Professor of management development.
Professor Watkins was previously professor of enterprise development and the director of the Centre of Enterprise Research and Training at Bournemouth University, which he joined after many years of teaching, research and consulting experience at Manchester Business School.
He has written a number of books and had more than 100 articles published in the academic and popular press. Many of these publications have dealt with entrepreneurship, small business and local economic development. They include 'The Survival of the Small Firm: Entrepreneurship and the Economics of Survival and The Small Business Kit'.
He pioneered the use of multimedia packs related to broadcast and video TV. These included 'Be Your Own Boss' for Yorkshire Television and 'The Business of Excellence' for the Open College.
Professor Watkins has also undertaken a wide range of consulting activities from organisations ranging in size from one-man bands to companies in the UK top ten, governments and international organisations such as the Asian Development Bank and the European Commission. Most of these consulting assignments have related to activities which were not just new to the organisation but for which no ground rules previously existed. For example, he undertook the feasibility study for one of the earliest Science Parks in the UK and has designed an International Community Relations Policy for a major oil company. He also regularly works for the European Commission as an evaluator or assessor of industry-focused development projects and research programmes.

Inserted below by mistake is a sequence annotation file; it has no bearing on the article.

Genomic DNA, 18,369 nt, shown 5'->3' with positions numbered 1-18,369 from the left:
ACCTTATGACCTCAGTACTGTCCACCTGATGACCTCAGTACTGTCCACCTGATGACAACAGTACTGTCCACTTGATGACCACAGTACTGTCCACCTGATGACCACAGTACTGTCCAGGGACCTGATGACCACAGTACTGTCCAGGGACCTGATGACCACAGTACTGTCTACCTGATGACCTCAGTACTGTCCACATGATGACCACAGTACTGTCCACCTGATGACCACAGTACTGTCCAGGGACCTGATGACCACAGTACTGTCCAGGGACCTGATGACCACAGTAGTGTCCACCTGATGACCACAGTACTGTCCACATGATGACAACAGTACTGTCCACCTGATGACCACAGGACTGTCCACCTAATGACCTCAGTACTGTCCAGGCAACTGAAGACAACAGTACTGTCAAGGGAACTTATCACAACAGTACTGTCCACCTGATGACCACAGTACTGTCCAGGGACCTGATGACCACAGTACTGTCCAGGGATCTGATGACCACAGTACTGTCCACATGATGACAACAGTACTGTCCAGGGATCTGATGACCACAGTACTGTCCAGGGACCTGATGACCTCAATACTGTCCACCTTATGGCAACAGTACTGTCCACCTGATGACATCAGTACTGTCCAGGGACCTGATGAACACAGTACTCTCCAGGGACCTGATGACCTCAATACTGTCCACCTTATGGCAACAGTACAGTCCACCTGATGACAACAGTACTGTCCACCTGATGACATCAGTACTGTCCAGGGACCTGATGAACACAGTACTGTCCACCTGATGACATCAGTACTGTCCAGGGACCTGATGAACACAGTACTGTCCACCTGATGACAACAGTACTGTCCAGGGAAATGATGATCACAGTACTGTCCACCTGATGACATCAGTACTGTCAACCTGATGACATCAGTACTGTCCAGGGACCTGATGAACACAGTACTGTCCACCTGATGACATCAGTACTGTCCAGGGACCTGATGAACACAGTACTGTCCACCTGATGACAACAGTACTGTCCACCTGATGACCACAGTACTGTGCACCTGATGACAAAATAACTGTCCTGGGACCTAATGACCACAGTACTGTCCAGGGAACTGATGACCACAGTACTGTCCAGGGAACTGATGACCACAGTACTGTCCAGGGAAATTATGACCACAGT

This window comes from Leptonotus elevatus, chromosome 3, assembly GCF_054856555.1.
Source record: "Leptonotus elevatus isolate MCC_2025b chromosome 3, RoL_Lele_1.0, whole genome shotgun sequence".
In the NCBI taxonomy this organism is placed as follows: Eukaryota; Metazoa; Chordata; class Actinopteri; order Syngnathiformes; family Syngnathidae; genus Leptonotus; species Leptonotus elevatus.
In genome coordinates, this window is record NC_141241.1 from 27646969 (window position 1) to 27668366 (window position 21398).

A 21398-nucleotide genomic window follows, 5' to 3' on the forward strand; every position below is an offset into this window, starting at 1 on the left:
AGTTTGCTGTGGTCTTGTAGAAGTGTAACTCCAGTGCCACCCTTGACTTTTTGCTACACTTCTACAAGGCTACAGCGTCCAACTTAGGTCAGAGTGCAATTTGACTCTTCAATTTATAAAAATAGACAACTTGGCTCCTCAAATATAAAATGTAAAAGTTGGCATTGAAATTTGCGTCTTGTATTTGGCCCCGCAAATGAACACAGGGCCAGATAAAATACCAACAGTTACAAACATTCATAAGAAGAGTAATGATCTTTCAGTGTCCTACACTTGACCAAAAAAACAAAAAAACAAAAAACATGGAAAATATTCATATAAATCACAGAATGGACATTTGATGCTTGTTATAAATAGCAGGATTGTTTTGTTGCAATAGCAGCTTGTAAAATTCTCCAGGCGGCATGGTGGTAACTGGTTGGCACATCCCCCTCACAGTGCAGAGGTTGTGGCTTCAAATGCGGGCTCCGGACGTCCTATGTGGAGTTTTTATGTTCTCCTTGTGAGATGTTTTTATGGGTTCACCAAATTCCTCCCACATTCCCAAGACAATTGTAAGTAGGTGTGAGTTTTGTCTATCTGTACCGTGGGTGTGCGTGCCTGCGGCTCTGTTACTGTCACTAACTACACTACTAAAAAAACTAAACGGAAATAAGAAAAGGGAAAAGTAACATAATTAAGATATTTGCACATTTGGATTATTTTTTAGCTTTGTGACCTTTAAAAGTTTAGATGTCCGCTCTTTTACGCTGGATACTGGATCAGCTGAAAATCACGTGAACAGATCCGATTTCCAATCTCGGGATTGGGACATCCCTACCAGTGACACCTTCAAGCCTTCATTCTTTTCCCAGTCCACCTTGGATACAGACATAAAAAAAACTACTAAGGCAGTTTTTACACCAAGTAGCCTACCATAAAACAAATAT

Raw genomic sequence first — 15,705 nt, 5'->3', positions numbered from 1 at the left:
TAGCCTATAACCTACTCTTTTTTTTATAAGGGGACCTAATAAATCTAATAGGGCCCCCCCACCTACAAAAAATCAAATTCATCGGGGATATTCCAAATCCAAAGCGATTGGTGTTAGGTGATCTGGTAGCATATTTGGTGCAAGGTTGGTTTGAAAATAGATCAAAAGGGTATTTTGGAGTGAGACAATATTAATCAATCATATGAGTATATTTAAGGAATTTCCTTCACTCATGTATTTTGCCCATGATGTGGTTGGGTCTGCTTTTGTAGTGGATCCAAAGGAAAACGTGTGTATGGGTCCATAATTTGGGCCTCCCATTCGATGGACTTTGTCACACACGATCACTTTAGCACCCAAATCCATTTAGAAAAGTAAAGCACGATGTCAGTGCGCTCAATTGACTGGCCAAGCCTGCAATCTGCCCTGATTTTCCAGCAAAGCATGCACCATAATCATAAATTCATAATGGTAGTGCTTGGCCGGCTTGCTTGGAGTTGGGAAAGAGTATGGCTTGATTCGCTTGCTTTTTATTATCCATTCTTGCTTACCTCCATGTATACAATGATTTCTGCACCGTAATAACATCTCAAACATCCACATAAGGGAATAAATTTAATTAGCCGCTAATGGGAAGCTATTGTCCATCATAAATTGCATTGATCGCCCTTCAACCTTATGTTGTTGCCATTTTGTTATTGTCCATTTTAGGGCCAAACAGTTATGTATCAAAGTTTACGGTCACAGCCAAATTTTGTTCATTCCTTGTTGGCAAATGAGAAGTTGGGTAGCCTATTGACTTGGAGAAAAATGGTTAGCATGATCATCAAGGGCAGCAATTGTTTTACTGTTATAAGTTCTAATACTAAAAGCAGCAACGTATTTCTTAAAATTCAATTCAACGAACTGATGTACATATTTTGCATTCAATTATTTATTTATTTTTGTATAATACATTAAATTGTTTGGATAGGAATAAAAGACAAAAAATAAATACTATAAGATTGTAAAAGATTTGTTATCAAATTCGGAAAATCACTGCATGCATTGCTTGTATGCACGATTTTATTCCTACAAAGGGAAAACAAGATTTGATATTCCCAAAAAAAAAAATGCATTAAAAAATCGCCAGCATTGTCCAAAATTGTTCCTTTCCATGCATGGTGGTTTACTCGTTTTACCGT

Professor Watkins has edited or served on the advisory board of a number of academic journals including International Small Business Journal, Strategic Management Journal and Annual Review of Progress in Entrepreneurship Research, as well as organising a number of international conferences, mainly relating to entrepreneurship and economic development. He describes his greatest lecturing challenge as the day he addressed the European Parliament in Strasbourg only to find that the audiovisual aids were invisible to the interpreters trying to provide a simultaneous commentary into the seven working languages of the assembly.